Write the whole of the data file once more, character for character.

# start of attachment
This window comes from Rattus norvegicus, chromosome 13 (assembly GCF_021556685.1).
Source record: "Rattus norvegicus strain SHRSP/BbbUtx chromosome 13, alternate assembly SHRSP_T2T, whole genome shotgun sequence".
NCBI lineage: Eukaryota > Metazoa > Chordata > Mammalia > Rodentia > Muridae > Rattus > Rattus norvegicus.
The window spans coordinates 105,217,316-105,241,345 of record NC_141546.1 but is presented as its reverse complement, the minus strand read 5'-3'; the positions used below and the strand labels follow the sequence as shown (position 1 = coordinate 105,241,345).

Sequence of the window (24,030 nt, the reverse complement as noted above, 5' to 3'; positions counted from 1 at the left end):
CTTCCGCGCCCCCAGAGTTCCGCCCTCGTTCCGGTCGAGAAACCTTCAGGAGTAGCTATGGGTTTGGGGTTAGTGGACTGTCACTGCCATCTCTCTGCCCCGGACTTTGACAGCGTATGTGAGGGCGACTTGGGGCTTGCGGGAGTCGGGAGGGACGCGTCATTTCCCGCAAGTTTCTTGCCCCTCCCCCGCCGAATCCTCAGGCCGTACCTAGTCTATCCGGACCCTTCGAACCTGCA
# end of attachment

This window comes from Rattus norvegicus, chromosome 13 (assembly GCF_021556685.1).
Source record: "Rattus norvegicus strain SHRSP/BbbUtx chromosome 13, alternate assembly SHRSP_T2T, whole genome shotgun sequence".
NCBI lineage: Eukaryota > Metazoa > Chordata > Mammalia > Rodentia > Muridae > Rattus > Rattus norvegicus.
The window spans coordinates 105,217,316-105,241,345 of record NC_141546.1 but is presented as its reverse complement, the minus strand read 5'-3'; the positions used below and the strand labels follow the sequence as shown (position 1 = coordinate 105,241,345).

Sequence of the window (24,030 nt, the reverse complement as noted above, 5' to 3'; positions counted from 1 at the left end):
CTTCCGCGCCCCCAGAGTTCCGCCCTCGTTCCGGTCGAGAAACCTTCAGGAGTAGCTATGGGTTTGGGGTTAGTGGACTGTCACTGCCATCTCTCTGCCCCGGACTTTGACAGCGTATGTGAGGGCGACTTGGGGCTTGCGGGAGTCGGGAGGGACGCGTCATTTCCCGCAAGTTTCTTGCCCCTCCCCCGCCGAATCCTCAGGCCGTACCTAGTCTATCCGGACCCTTCGAACCTGCA